24 Nov What is the Difference Between a Vertebroplasty and Kyphoplasty?
Vertebroplasty vs Kyphoplasty
Vertebroplasty and kyphoplasty are two surgical procedures where bone cement is injected into collapsed spinal bones, called vertebrae, in order to provide relief of pain caused by pathologies such as compression fractures. Although these are similar surgeries, there are important differences that need to be mentioned.
The following information will relate to the characteristics and steps of these two surgical procedures so that one can see the similarities and difference between.
- Performed by a spinal surgeon or interventional radiologist.
- It is a minimally invasive procedure where local anesthetic and light sedation is given to the patient. Patients who can’t tolerate sedatives usually have the procedure done under a local anesthetic only.
- Patients are usually discharged the same or next day.
- Bone cement is injected via a biopsy needle that is inserted through the skin and muscle layers of the back into the fractured or collapsed bone to “inflate” the collapse.
- The needle is guided into the correct anatomical landmark using the imaging technique known as fluoroscopy.
- The cement is injected into the collapsed bone in order to provide strength and stability to the structure.
- Used to be performed as an open procedure but this caused complications in patients and the safer and more effective percutaneous procedure was developed.
- Similar to vertebroplasty in that it is also a minimally invasive procedure where a needle is inserted through the skin and under fluoroscopy is guided into the collapsed vertebra.
- The collapsed bone is in a kyphotic position so the difference in the procedures is that instead of just injecting the cement into the vertebra, in a kyphoplasty a small balloon is placed into the vertebral column and inflated in order to restore the height and angle of the collapsed bone.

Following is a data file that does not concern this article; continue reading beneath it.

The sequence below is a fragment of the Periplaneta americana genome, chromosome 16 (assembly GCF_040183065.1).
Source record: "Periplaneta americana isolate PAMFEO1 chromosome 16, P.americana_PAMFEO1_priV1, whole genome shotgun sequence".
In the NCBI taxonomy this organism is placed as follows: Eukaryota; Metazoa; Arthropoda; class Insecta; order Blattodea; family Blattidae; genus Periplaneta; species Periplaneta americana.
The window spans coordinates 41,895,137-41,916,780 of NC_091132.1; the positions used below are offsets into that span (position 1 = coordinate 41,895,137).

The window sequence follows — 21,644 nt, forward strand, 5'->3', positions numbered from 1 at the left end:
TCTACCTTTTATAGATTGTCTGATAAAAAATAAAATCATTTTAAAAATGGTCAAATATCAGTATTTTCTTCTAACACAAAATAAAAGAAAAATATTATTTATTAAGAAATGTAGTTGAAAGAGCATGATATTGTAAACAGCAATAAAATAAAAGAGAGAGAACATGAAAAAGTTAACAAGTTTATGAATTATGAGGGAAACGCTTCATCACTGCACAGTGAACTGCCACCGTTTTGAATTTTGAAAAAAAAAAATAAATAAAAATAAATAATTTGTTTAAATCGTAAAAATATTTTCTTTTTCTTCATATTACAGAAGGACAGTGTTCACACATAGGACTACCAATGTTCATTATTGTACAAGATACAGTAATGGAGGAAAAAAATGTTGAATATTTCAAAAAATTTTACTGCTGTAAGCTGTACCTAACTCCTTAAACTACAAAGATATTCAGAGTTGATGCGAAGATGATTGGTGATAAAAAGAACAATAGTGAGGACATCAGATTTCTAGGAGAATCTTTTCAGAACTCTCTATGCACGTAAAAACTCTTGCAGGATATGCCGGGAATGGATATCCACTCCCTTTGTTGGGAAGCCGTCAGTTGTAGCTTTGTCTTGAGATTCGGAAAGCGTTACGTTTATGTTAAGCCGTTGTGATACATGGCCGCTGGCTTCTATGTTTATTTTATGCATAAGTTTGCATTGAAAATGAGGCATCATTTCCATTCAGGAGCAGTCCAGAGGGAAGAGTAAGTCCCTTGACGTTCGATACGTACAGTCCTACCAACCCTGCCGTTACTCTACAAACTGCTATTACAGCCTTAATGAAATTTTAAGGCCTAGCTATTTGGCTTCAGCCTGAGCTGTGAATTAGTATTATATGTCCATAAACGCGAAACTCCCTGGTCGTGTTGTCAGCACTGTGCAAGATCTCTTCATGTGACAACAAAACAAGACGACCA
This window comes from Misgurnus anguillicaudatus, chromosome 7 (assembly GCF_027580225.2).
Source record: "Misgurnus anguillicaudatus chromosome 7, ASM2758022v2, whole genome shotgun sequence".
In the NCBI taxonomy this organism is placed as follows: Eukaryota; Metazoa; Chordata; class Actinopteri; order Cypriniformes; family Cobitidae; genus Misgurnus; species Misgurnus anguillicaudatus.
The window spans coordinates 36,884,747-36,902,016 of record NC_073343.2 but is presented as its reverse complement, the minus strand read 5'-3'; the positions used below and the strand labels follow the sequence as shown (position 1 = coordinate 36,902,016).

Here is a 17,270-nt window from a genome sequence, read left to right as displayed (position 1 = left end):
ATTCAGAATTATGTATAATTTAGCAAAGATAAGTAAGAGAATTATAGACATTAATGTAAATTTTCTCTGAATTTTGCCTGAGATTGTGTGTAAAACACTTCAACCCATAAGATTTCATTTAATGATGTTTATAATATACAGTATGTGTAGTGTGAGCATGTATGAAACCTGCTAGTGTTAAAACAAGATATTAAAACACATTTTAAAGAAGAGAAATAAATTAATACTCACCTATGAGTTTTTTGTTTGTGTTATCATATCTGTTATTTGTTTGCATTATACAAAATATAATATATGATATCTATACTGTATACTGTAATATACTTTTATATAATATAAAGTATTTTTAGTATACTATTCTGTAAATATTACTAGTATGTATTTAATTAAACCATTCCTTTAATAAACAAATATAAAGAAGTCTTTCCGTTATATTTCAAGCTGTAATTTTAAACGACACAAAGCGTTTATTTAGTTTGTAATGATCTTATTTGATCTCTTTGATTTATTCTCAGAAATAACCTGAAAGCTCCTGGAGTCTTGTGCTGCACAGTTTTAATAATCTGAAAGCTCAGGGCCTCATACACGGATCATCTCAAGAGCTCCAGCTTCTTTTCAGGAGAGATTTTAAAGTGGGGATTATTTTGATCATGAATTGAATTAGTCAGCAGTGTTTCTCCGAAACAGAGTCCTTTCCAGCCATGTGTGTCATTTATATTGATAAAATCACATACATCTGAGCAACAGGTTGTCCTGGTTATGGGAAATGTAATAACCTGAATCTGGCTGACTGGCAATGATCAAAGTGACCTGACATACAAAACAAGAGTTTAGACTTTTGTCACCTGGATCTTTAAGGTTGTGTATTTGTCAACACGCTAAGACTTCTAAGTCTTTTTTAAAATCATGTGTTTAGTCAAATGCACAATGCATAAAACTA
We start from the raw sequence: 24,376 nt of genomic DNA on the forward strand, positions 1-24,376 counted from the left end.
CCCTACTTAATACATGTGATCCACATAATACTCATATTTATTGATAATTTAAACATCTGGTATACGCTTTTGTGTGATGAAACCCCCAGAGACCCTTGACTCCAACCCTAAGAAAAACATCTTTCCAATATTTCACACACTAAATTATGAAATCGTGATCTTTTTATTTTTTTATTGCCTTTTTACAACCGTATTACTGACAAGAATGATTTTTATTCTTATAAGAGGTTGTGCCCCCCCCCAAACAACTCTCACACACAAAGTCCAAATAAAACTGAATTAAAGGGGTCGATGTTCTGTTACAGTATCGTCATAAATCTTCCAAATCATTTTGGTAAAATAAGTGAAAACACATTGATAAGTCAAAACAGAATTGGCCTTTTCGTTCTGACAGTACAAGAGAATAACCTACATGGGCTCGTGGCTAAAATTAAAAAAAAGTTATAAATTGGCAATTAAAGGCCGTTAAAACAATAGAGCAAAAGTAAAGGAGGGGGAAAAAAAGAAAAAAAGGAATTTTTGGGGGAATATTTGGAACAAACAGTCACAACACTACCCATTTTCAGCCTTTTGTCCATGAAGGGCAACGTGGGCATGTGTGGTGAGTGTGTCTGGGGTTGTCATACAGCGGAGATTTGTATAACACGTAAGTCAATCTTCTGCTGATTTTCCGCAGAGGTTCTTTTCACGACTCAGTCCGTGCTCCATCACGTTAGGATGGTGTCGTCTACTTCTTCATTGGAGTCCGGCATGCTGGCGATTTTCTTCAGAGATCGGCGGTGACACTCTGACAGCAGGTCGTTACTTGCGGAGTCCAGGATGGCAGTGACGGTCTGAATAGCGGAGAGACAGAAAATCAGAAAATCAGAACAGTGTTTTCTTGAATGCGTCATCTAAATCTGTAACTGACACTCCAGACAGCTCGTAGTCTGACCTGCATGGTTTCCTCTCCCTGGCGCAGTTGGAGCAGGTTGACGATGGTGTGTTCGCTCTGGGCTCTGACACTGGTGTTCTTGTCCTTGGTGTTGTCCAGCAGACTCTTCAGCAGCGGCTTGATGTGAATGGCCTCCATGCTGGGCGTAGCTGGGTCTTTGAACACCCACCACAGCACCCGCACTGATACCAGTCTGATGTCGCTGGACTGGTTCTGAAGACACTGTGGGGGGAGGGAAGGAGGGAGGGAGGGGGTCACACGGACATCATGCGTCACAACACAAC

- When the correct shape and height is achieved, the open space formed by the inflated balloon will then be directly filled with the bone cement in order to strengthen and support the position of the vertebra.
- Where vertebroplasty is performed to basically manage the pain caused by a collapsed vertebra, kyphoplasty provides actual treatment of the bone.
Success rate of vertebroplasty
In a study conducted on the percutaneous vertebroplasty success rate of patients with vertebral compression fractures due to osteoporosis, the following findings were made:1
- The vertebroplasty procedure was well tolerated by 62 participants in the study who underwent a total of 73 procedures to manage 92 collapsed vertebrae.
- Not one of the participants died within 30 days after the procedure was performed.
- Patients reported decreased pain over one week, one month, three months, six months, and one year after the procedure was performed.
- The amount of oral medication used for pain relief by the participants also decreased over these time periods.
- Five new fractures were reported in five of the study participants at follow-up visits after the procedure.
The conclusion was that vertebroplasty offered rapid pain relief in patients with chronic painful vertebral compression fractures due to osteoporosis and this was sustained for at least one year.
- Tan H-Y, Wang L-M, Zhao L, Liu Y-L, Song R-P. A prospective study of percutaneous vertebroplasty for chronic painful osteoporotic vertebral compression fracture. Pain Research & Management : The Journal of the Canadian Pain Society. 2015;20(1):e8-e11.